Ariel Sharon does not wish Yasser Arafat, aged 75, a long life. But on Wednesday, in an unworthy and unnecessary statement, the prime minister said, "For the next 45 years the man will remain in the Muqata in Ramallah." Sharon was commenting on the possibility that Arafat would be let out of the blockade Israel has imposed on him and allowed to move to Gaza.
The broader context was the visit of Egyptian intelligence chief Omar Suleiman, who arrived to discuss with government officials the Egyptian initiative for security involvement in the Gaza Strip during the implementation of the disengagement plan.
Sharon is not willing to recognize the fact that even if Israel and the United States have disqualified Arafat as a partner to the peace talks, for his own nation he is still the admired national leader and will probably remain so until his death and even after that. Sharon also obstinately refuses to understand this: Arafat's status and certainly the objection to his incarceration arouses widespread solidarity throughout the Muslim world. Now Sharon has added to the ongoing humiliation of the Palestinian Authority chairman yet another degradation, in an utterance which cannot be justified in any way.
Sharon's statement, and his way of thinking, mostly harm the Israeli interest. Israel should not be looking to stir up emotions that are already inflamed between itself and the Palestinian Authority. The statement constitutes a blatant insult to the Palestinians' feelings, and has no redeeming value. Such a disparaging attitude toward Arafat is not helpful to any of the government's goals in managing the conflict - goals that in themselves can be the subject of a great deal of criticism.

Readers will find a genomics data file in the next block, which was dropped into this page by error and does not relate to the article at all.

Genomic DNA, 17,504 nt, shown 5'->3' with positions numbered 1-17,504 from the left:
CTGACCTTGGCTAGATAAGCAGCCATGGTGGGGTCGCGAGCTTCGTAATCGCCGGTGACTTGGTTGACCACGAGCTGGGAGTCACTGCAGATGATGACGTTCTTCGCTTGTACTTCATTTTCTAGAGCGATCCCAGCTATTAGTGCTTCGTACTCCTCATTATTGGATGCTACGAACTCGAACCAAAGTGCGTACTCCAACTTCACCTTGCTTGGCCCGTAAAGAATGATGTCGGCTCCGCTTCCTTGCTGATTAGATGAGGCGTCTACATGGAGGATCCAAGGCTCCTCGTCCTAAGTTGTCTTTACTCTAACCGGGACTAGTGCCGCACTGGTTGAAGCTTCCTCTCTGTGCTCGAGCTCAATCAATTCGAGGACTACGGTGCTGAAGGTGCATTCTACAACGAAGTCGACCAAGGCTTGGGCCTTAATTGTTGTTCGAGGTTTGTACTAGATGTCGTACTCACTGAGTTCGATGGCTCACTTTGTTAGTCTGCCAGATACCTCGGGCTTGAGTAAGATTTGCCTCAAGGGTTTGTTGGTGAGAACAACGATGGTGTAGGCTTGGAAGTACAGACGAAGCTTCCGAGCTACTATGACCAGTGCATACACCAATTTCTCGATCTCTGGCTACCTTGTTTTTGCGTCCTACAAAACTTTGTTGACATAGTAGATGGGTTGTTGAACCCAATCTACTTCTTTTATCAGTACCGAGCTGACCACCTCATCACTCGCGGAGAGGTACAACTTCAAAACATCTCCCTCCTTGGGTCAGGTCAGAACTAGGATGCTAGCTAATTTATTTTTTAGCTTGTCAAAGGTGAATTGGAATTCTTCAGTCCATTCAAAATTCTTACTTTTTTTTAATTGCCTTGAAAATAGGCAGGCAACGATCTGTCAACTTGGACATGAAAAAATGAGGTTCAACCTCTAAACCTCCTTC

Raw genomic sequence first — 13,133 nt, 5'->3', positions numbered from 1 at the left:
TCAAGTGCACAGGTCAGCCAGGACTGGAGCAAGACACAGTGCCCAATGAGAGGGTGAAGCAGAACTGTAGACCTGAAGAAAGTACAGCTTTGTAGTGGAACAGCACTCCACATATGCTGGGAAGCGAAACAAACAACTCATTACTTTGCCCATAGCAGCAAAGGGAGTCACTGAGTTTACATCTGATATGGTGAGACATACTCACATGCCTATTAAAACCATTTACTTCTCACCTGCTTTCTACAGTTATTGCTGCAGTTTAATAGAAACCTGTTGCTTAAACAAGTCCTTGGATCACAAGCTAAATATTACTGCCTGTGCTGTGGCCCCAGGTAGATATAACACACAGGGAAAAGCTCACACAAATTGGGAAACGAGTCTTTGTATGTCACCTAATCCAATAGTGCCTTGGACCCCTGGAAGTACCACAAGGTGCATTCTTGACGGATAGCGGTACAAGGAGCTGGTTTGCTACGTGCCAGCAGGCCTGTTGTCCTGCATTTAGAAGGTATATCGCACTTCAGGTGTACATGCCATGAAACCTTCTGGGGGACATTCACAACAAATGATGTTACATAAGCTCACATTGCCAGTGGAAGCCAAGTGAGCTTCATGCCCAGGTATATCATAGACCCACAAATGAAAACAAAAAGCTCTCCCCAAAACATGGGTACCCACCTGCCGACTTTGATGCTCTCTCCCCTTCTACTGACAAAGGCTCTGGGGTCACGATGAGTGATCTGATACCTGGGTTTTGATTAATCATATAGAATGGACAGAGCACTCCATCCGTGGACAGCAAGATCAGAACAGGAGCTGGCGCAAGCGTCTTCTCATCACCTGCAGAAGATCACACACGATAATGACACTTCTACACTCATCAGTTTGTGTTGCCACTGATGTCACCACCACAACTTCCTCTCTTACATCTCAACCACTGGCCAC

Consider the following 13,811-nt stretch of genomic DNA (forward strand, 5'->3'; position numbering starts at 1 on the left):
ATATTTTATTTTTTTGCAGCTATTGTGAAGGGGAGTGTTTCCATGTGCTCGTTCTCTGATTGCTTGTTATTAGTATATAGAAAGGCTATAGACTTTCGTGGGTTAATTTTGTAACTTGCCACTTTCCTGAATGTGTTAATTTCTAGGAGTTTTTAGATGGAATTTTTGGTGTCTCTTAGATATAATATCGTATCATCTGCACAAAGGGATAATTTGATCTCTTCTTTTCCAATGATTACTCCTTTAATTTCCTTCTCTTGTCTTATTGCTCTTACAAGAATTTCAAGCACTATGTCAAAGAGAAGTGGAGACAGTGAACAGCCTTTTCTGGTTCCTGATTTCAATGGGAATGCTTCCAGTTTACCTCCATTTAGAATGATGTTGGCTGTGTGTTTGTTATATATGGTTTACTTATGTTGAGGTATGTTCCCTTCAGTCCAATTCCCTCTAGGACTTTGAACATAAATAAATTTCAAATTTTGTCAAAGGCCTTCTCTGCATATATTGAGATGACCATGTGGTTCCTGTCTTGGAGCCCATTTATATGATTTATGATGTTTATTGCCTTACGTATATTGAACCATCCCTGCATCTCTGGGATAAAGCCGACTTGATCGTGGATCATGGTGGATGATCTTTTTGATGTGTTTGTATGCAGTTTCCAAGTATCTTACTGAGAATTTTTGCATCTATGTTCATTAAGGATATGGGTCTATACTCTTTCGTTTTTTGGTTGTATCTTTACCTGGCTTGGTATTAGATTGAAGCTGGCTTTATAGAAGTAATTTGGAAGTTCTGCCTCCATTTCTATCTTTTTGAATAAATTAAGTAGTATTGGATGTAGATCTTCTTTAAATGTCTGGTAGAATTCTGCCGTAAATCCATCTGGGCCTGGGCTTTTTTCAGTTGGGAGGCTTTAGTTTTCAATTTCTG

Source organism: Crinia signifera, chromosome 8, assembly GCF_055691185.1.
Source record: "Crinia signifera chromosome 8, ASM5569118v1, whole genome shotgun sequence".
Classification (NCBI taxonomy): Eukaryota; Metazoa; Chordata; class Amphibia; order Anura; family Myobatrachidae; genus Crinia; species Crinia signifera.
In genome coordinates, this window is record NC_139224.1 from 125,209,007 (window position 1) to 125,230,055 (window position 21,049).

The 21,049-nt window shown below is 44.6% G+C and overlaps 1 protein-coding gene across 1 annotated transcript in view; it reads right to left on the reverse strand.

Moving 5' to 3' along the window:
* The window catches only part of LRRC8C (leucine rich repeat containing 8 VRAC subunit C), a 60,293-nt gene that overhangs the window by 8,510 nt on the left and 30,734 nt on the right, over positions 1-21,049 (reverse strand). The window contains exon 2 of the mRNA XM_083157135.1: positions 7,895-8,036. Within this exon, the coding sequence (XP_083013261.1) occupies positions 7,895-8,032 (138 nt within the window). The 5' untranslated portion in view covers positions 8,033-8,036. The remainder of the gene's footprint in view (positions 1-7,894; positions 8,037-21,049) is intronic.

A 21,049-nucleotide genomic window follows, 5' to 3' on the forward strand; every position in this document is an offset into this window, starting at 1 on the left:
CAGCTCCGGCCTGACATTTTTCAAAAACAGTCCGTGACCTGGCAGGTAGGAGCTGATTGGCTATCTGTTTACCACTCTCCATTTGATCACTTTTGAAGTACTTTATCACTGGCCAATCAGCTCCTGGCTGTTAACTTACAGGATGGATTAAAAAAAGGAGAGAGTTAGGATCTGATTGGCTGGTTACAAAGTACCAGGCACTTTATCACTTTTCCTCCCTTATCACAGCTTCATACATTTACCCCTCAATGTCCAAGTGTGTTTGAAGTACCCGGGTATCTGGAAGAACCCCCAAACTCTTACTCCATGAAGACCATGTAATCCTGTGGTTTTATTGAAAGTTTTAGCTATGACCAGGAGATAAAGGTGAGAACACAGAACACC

With his foolish statement, Sharon shot international Israeli diplomacy in the foot, and also damaged his own political plans. Moreover, anyone could easily interpret the statement as the complete reverse of Sharon's declarations of his readiness to establish a Palestinian state, before 45 years have elapsed.
The statement is characterized by severe shortsightedness from another aspect. Chief of Staff Moshe Ya'alon said in the past that Military Intelligence had checked and found that no one in Arafat's family in recent generations has lived longer than 70 or 75 years. While this astrological occupation with the chairman's life expectancy is somewhat despicable, it indicates that Arafat may end his life while still in the Muqata, even without Sharon's forecast being realized in full. What interest does Israel have in becoming an international punching bag, should the Palestinian leader die under the oppressive siege the IDF has imposed on him at the prime minister's order?
Indeed, it is possible that if Arafat resumes his travels round the world he would cause Israel a certain amount of damage, but this must be weighed against the tangible damage that has already been caused by his forced stay in his office in the Muqata and against the damage involved in any other future scenario that keeps him a life prisoner.
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